WAREHAM — Two articles for the Spring Town Meeting brought a standing-room-only crowd to the Planning Board’s Monday night meeting — drive-through restaurants in town and marijuana restrictions.
After two hours of public testimony, almost all of it on these two issues, the Planning Board decided to allow drive-through restaurants, with restrictions and placed restrictions on retail marijuana establishments.
On drive-throughs, the board’s main concern was traffic flow from the restaurants and into traffic, and Planning Board Director Kenneth Buckland recommended against putting the drive-throughs into either Onset Village or Wareham Village, due to pedestrian traffic. The board agreed.
Other restrictions include internal circulation that is safe for both cars and pedestrians, with well-defined lanes; sites must have adequate space for cars entering and in line, and for vehicles exiting in a line; trash receptacles must be available for disposal from vehicles; and there must be no direct entrance or exit onto or from a state highway.
Nancy McHale of the Wareham Land Trust asked the board to keep in mind the amount of business already on Tobey Road, where there is a proposal for a drive-through restaurant. "I want to bring up issues on Tobey Road," said McHale, "it's a mess. No more curb cuts. There are plenty of spaces where restaurants could go. We need to make the area livable for the people that live there."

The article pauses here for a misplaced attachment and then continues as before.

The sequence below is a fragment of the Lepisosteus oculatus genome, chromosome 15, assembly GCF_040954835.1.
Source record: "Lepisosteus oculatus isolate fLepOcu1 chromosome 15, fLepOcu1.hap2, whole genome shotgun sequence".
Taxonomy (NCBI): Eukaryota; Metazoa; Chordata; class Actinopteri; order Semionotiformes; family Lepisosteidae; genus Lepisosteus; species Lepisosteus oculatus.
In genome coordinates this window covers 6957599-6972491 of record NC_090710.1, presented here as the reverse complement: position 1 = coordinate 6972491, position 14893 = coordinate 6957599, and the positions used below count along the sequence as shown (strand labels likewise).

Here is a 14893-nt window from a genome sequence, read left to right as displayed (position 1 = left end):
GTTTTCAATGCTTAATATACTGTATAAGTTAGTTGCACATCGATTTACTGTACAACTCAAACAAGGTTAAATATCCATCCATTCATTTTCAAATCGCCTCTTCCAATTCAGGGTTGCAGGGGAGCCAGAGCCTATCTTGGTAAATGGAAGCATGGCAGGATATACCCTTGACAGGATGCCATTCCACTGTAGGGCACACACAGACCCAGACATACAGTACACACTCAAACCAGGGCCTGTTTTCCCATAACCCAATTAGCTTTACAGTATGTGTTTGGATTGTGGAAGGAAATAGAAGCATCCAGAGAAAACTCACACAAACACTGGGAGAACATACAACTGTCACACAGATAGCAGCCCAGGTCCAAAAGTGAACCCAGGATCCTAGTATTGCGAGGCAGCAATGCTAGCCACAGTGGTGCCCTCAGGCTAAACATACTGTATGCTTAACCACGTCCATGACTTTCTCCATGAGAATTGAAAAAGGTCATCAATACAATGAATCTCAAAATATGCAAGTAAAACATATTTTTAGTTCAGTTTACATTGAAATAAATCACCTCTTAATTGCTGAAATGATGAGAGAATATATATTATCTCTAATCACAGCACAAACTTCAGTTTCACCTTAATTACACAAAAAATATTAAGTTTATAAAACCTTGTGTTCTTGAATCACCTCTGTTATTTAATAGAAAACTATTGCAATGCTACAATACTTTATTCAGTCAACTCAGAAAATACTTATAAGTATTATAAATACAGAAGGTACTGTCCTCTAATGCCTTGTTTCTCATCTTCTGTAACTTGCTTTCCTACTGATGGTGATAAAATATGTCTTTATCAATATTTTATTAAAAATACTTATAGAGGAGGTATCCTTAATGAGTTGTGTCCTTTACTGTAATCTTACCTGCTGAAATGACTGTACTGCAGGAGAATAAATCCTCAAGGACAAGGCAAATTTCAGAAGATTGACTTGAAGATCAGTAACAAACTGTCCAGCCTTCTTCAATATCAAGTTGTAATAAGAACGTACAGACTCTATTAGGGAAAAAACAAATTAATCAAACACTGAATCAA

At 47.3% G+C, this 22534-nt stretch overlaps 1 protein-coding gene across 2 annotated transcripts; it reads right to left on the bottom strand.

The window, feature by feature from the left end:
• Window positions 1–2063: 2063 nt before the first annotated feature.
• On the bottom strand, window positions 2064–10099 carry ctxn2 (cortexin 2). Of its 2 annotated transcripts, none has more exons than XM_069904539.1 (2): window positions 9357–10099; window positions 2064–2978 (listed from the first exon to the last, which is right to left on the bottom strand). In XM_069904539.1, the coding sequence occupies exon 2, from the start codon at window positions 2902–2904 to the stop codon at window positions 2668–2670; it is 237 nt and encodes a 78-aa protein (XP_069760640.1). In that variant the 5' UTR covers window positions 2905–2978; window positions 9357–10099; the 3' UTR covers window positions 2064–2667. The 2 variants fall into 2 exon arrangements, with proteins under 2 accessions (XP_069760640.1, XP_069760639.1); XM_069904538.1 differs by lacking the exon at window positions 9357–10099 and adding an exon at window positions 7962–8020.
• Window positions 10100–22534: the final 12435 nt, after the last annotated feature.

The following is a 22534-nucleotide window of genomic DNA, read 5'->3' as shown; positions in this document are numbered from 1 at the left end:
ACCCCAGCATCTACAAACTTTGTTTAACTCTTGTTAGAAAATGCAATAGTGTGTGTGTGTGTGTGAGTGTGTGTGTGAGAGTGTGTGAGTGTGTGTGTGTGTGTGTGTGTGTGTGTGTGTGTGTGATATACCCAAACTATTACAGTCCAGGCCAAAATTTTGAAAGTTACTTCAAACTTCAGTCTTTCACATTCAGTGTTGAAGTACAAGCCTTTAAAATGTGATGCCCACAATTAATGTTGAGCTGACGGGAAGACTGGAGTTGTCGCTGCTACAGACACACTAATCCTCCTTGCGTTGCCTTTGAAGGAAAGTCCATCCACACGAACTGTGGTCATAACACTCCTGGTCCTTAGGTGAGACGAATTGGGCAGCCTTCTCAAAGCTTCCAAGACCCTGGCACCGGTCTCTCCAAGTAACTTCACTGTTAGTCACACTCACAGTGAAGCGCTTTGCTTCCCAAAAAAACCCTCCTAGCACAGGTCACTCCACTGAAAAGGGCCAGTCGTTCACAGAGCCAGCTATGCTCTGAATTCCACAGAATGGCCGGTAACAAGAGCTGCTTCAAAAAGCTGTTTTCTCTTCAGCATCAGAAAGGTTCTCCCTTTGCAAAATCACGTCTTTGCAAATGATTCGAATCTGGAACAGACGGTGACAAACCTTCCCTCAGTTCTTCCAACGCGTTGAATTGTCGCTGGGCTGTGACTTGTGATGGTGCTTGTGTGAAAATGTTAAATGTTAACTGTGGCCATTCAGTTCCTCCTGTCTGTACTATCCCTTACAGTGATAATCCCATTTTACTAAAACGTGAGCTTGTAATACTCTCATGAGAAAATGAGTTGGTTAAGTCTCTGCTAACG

The marijuana restrictions that were proposed for the article come in two parts: first, for a 3 percent tax on all retail sales; second, for no more than three retail recreational marijuana shops in town, separated by at least 1,500 feet, and restricted to industrial, institutional and commercial strip areas.
There were several people who spoke against having marijuana retail shops in the town, but Buckland pointed out that since the town had voted in majority for marijuana on the referendum issue in 2016, “we have some limits on what we can do with the bylaws.”
Board of Health member Catherine Phinney, a nurse, said she was concerned about retail shops making it more likely that the marijuana winds up in the hands of children.
“It is a gateway drug," said Phinney. "Who is watching the hen house on this? I don't think we will ever gain in taxes what this (legalization of marijuana) will cost us."
There were also requests to extend out the zone for retail marijuana stores to cover more of the town.
Planning Board Chairman George Barrett reminded the crowd that application deadlines for retail marijuana establishments is April 1. “We are looking to map out buffer zones in town, and especially keeping these shops a distance from where children are. If the town wants to expand the number at some time in the future, then they can do so. But we feel it would be prudent at this time to regulate where these establishments can go.”
“I think this is a good start,” he said.
There is a special town meeting on marijuana scheduled for March 12.